Bursting Bubble Alert: Time To Flip A House Back To 2007 Levels

By CATEY HILL at Marketwatch

 Those dreaming of flipping a home for a pile of loot better proceed with caution.

The time it takes a home flipper to rehab, list and sell a home now averages six months — an eight-year high, according to a report released by RealtyTrac in August.

“That is a red flag that indicates it’s getting harder for flippers to get their product sold in this market,” explains Daren Blomquist, the vice president of RealtyTrac.
Furthermore, the fact that there are fewer foreclosure deals — in addition to those longer flipping times — means that home flippers are getting squeezed both on the buy side and the sell side, he adds. Indeed, of the more than 30,000 single-family homes flipped in the second quarter of this year, just 41% were acquired while the home was in some stage of foreclosure, down from 44.7% in the same quarter last year and from roughly 70% in the first quarter of 2010, when it was at its peak. This puts the share of flips acquired in foreclosure at a 7.5-year low.
Because of these kinds of factors, “we are seeing some investors moving to higher risk markets that have less solid market fundamentals,” says Eric Eckardt, the vice president of online real estate at real estate marketplace Hubzu.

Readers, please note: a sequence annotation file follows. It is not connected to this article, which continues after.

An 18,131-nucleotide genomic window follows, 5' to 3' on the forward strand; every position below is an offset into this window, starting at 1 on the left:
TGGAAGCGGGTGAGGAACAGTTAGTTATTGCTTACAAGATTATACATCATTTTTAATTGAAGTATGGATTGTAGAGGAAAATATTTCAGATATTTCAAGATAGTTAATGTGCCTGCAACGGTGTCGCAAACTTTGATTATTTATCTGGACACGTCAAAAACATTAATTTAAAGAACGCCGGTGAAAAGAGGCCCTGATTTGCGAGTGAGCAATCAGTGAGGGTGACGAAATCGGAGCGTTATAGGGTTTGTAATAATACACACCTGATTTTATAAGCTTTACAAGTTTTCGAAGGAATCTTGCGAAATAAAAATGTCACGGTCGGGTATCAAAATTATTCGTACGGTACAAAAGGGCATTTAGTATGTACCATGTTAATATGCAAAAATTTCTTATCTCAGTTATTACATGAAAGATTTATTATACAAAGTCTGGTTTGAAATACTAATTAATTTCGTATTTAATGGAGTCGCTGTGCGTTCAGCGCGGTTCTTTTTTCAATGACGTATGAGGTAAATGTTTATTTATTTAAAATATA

Even with these hurdles, there are still profits to be made flipping: The average gross return on investment for a flipper was up slightly from the first quarter to 35.9% in the second quarter. And those trying to unload properties that cost between $2 million and $5 million raked in an average ROI of 43%.

Plus, Blomquist says that gross flipping ROI will likely increase in the coming months.

While that sounds appealing to those considering flipping a home, it doesn’t tell the whole story, as the reason for these higher gross ROIs is likely because amateur flippers are getting out of the business. “As prices continue to climb and there is less margin left for a profit, we are seeing many flippers getting out of the business because the risks are too high,” Blomquist says. “The flippers that remain now are more experienced so they know what markets to buy in at a discount, and they’re taking the time to make renovations that consumers will pay more [for].”

This means amateur flippers must proceed with caution, experts say.

“Getting into the market now means you have to be very disciplined with your due diligence,” says Eckardt — who recommends that newbie flippers stick to a market they know well, do extensive research on home prices in the area and be sure they can minimize the rehab expenses for the property. But, he adds, “there are still opportunities.”

Source: This ‘red flag’ should scare amateur home flippers - MarketWatch

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